The central element of this complex is a protein with the name TDRD3. Attached to its ends are the TOP3β and FMRP proteins. This combination is quite something: a defect in the TOP3β gene is now known to increase the risk of schizophrenia, while it has been recognized for some time that FMRP is associated with Fragile X syndrome – one of the most common causes of an inherited cognitive disorder in humans. Sufferers have differing degrees of diminished intelligence; quite a few exhibit autistic traits or have epileptic seizures. “The TTF complex therefore possesses two components whose absence triggers symptoms that sit at opposite ends of the scale for autism spectrum disorders,” explains Georg Stoll. Defects in the TOP3β protein are linked to schizophrenia; damage to the FMRP protein increases the risk of autism.
What happens inside the cell
The Würzburg biochemists are interested in the TTF complex because they can use it to track how the information stored in DNA inside the cell nucleus is converted into proteins in the cytoplasm. “Our focus is on the fundamental question of how an mRNP is structured in the cell; this is a messenger RNA that is loaded with specific proteins,” explains Fischer. This structure is unique for every mRNP and determines its regulation upon transcription into proteins. Using the TTF complex as an example, the biochemistry team was able to uncover at least a few details of this process.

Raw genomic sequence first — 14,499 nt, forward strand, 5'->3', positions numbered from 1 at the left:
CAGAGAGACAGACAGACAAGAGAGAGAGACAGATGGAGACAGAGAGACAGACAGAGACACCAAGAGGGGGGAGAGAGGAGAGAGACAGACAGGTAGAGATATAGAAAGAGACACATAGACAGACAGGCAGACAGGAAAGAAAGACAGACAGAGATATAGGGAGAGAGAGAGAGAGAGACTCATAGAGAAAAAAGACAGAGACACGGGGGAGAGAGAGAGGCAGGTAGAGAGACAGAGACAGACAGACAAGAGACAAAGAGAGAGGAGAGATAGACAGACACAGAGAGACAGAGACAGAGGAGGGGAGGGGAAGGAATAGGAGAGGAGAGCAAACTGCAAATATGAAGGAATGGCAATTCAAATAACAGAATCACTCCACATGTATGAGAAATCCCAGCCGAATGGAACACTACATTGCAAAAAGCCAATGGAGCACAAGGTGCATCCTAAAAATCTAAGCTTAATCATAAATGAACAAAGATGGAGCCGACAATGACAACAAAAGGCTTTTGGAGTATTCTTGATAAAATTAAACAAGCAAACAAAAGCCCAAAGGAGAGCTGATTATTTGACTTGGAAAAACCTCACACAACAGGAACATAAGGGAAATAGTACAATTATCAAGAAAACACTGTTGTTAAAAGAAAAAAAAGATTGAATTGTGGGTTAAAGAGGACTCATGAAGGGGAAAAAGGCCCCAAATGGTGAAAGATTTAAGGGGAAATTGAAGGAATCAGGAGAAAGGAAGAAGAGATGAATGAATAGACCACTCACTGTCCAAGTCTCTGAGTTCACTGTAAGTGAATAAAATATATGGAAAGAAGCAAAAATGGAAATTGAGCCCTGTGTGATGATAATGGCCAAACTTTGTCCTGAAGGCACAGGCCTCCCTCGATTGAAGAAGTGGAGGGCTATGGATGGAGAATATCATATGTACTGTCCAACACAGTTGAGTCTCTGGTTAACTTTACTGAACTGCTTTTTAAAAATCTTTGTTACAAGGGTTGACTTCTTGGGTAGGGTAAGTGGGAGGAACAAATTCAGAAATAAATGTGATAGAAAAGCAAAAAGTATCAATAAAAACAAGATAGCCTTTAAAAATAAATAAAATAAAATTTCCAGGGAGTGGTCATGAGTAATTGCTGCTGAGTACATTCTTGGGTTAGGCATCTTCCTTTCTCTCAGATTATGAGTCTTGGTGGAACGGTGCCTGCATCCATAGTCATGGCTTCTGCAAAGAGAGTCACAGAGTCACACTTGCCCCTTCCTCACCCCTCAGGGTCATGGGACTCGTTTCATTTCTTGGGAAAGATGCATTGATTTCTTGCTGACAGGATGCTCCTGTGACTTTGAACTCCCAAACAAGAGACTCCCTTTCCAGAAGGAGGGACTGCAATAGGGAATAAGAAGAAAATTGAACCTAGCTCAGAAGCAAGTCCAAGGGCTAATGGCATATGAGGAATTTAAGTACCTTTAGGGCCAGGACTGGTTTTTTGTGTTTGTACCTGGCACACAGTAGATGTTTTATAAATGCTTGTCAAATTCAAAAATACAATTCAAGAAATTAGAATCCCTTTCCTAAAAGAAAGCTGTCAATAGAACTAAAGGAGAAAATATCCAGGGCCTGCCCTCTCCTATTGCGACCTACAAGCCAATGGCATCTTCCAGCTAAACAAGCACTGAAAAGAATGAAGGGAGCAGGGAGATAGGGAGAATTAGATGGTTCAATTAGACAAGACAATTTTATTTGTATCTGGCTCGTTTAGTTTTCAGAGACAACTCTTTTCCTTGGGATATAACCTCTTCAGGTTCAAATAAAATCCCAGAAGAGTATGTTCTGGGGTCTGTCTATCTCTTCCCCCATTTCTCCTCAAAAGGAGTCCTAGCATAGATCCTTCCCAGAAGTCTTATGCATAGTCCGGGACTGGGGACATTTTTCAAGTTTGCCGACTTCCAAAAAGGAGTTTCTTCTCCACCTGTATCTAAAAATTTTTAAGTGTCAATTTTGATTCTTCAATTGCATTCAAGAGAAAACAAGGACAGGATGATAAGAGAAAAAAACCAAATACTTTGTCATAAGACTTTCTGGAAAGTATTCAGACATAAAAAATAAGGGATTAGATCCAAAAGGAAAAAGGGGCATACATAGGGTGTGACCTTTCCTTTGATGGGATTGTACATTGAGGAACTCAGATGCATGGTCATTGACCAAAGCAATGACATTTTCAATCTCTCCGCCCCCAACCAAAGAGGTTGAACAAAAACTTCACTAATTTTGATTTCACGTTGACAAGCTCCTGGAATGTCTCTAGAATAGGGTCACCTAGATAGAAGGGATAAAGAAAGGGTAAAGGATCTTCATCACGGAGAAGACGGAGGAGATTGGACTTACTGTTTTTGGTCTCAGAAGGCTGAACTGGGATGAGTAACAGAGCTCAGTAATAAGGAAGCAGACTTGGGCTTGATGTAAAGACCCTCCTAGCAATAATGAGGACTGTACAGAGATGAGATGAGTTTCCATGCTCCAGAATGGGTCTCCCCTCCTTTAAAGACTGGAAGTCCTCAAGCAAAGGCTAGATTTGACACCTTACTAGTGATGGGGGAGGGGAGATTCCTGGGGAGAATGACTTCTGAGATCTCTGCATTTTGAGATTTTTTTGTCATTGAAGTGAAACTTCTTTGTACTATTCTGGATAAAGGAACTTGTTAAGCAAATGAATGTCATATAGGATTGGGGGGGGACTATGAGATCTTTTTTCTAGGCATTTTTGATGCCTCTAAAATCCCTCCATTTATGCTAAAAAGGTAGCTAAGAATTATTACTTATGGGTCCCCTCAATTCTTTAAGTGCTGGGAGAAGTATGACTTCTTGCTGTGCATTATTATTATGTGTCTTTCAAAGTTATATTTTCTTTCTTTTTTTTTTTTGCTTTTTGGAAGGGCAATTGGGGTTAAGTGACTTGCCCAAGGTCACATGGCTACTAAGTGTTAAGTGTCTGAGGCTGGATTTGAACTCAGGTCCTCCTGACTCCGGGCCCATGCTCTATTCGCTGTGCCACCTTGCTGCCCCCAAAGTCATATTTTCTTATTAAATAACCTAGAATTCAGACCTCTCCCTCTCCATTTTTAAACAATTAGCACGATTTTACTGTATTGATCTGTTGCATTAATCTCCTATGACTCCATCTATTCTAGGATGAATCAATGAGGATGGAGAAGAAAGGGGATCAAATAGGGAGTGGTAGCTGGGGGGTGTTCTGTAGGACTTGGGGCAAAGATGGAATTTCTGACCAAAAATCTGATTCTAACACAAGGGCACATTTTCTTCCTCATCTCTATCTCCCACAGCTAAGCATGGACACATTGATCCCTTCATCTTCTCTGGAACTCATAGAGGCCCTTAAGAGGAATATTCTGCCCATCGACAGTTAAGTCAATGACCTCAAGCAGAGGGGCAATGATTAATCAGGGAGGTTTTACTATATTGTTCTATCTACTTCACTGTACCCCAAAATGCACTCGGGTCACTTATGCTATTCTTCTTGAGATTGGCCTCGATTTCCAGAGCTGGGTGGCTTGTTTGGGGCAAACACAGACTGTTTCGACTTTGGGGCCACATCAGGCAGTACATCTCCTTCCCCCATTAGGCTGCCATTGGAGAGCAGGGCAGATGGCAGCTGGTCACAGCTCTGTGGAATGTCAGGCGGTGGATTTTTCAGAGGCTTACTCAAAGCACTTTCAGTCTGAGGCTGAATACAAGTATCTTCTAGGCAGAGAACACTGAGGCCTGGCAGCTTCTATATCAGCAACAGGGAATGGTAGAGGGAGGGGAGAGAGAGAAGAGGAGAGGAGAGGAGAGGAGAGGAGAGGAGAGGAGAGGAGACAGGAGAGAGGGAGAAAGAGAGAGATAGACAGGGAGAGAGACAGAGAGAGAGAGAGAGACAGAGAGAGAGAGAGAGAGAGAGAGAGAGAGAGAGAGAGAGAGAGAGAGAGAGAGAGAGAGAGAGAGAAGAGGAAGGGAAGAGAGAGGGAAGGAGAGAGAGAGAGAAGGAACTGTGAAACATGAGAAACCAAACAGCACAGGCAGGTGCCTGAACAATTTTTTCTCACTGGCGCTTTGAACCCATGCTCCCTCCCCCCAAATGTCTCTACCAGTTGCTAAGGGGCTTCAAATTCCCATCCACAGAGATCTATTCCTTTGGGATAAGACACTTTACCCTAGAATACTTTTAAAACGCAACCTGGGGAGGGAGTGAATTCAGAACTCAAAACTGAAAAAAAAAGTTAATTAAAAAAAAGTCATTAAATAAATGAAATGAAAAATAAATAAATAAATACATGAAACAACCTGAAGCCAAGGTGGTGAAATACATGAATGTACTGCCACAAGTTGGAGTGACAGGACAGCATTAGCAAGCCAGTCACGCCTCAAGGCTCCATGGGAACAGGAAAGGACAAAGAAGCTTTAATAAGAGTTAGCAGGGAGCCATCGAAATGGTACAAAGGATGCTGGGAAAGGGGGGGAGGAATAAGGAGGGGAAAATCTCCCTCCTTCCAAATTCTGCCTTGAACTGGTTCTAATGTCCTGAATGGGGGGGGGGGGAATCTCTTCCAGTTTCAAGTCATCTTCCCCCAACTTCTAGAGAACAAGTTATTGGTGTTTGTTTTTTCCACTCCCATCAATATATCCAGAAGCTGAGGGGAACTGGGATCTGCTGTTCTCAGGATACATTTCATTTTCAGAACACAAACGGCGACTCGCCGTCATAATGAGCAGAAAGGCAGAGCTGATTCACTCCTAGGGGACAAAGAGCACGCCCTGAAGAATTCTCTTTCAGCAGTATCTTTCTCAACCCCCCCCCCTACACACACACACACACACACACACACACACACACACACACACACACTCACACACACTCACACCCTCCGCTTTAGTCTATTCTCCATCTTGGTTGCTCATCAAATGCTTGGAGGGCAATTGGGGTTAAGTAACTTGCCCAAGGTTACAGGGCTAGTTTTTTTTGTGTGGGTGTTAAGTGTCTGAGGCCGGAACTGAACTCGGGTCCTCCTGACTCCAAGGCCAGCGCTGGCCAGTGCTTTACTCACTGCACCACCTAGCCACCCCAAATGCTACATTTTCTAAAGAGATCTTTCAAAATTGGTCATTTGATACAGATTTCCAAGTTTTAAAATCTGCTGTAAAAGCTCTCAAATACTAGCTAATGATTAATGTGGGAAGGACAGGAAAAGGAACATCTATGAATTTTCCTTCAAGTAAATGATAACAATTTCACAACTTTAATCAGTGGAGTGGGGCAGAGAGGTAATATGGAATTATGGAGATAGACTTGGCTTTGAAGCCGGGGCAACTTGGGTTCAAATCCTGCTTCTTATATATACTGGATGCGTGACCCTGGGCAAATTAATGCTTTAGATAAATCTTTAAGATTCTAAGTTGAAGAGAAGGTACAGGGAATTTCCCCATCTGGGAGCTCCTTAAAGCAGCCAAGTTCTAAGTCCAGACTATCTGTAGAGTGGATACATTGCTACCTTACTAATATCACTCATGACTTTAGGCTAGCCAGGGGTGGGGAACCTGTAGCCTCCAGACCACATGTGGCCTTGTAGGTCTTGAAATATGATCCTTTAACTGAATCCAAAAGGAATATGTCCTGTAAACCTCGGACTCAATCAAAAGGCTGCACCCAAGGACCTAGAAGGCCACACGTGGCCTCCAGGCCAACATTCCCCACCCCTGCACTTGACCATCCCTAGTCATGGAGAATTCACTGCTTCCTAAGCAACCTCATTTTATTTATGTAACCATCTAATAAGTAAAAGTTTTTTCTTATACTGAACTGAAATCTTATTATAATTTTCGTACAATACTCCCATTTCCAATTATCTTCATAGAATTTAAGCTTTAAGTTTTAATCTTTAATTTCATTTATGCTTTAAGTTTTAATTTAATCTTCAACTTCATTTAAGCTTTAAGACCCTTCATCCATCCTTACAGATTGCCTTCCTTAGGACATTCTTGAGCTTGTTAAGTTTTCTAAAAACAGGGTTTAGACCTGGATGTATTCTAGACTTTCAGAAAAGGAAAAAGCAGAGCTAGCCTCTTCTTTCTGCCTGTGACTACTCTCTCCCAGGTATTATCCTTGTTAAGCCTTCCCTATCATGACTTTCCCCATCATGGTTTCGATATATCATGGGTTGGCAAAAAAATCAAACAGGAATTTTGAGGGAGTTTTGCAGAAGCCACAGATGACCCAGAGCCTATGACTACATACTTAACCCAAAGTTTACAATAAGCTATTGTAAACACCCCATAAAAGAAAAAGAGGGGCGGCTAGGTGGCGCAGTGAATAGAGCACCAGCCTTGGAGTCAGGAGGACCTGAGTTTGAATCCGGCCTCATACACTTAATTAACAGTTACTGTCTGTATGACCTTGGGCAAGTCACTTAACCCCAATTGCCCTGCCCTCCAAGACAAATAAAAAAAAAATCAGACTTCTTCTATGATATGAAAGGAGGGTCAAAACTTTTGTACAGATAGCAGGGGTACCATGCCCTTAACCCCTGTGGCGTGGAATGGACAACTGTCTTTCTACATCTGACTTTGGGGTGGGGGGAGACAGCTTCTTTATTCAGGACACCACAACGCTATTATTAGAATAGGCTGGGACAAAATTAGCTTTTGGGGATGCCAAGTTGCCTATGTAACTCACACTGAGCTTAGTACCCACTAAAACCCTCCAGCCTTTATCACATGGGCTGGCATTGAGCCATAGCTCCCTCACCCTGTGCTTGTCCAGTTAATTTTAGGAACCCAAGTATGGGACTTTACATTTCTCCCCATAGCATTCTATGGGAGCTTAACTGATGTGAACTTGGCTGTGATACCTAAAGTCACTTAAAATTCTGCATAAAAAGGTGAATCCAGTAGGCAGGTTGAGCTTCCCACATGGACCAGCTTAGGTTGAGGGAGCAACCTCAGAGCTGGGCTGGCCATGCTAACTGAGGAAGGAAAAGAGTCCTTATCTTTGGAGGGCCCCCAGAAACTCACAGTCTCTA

They found that the TDRD3 molecule binds to DNA in the cell nucleus via a protein-protein interaction and, in so doing, provides a link between the chromatin and the translation — in other words, the process by which genetic information is copied to mRNA molecules and the respective proteins are then synthesized. “This link was not known about before. It reveals one possible way in which the cell can specifically intervene in the fate of mRNA and how a dysregulation of mRNA can cause diseases,” says Fischer.
The impact on messenger RNA
TDRD3 also binds to mRNA – again via a protein-protein interaction. To achieve this, it docks onto the so-called exon junction complex, a molecule complex that is important in the processing, export, and quality control of RNA. The other components of the TTF complex, the TOP3β and FMRP proteins, then also come into play, causing the corresponding pathologies if they are faulty.
“We suspect that, depending on which protein is missing, mRNA is sometimes upregulated and sometimes downregulated,” says Georg Stoll. So far, however, this is only a hypothesis, which the scientists are now keen to investigate in further experiments, but, he points out, it would explain why one extreme of an autism spectrum disorder occurs in one given situation, while the other extreme occurs in another.
The biochemists believe that the basic result of their work is important: “We have been able to demonstrate that the topoisomerase TOP3β is active not only on DNA but also on RNA,” says Fischer. By so doing, the researchers have uncovered one way in which proteins use RNA to influence the reading of genetic information.
“Deletion of TOP3β, a component of FMRP-containing mRNPs, contributes to neurodevelopmental disorders”. Georg Stoll et al. Nature Neuroscience, published online August 4, 2013. doi:10.1038/nn.3484
Prof. Dr. Utz Fischer, T: +49 (0)931 31-84029, e-mail: firstname.lastname@example.org